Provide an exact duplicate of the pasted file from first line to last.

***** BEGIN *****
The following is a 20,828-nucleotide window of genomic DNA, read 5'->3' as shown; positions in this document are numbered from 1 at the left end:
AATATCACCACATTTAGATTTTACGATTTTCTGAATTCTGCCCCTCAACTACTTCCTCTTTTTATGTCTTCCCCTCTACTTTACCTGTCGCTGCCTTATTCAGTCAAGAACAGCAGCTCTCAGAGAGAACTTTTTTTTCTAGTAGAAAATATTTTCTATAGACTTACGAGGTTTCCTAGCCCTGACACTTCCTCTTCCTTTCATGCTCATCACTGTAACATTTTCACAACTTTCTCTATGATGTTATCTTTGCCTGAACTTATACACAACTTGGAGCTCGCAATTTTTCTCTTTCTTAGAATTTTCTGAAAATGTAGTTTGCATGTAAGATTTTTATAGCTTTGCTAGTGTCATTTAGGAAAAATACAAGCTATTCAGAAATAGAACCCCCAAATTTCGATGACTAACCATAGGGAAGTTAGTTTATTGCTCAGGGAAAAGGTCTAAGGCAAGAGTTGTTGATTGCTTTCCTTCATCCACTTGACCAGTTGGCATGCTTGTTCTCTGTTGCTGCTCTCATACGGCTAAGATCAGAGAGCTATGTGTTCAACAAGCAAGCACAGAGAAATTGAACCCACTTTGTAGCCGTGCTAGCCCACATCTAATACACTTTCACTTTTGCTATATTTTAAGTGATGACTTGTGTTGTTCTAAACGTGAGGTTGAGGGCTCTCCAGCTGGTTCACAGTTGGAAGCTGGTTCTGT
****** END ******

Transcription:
The following is a 20,828-nucleotide window of genomic DNA, read 5'->3' as shown; positions in this document are numbered from 1 at the left end:
AATATCACCACATTTAGATTTTACGATTTTCTGAATTCTGCCCCTCAACTACTTCCTCTTTTTATGTCTTCCCCTCTACTTTACCTGTCGCTGCCTTATTCAGTCAAGAACAGCAGCTCTCAGAGAGAACTTTTTTTTCTAGTAGAAAATATTTTCTATAGACTTACGAGGTTTCCTAGCCCTGACACTTCCTCTTCCTTTCATGCTCATCACTGTAACATTTTCACAACTTTCTCTATGATGTTATCTTTGCCTGAACTTATACACAACTTGGAGCTCGCAATTTTTCTCTTTCTTAGAATTTTCTGAAAATGTAGTTTGCATGTAAGATTTTTATAGCTTTGCTAGTGTCATTTAGGAAAAATACAAGCTATTCAGAAATAGAACCCCCAAATTTCGATGACTAACCATAGGGAAGTTAGTTTATTGCTCAGGGAAAAGGTCTAAGGCAAGAGTTGTTGATTGCTTTCCTTCATCCACTTGACCAGTTGGCATGCTTGTTCTCTGTTGCTGCTCTCATACGGCTAAGATCAGAGAGCTATGTGTTCAACAAGCAAGCACAGAGAAATTGAACCCACTTTGTAGCCGTGCTAGCCCACATCTAATACACTTTCACTTTTGCTATATTTTAAGTGATGACTTGTGTTGTTCTAAACGTGAGGTTGAGGGCTCTCCAGCTGGTTCACAGTTGGAAGCTGGTTCTGT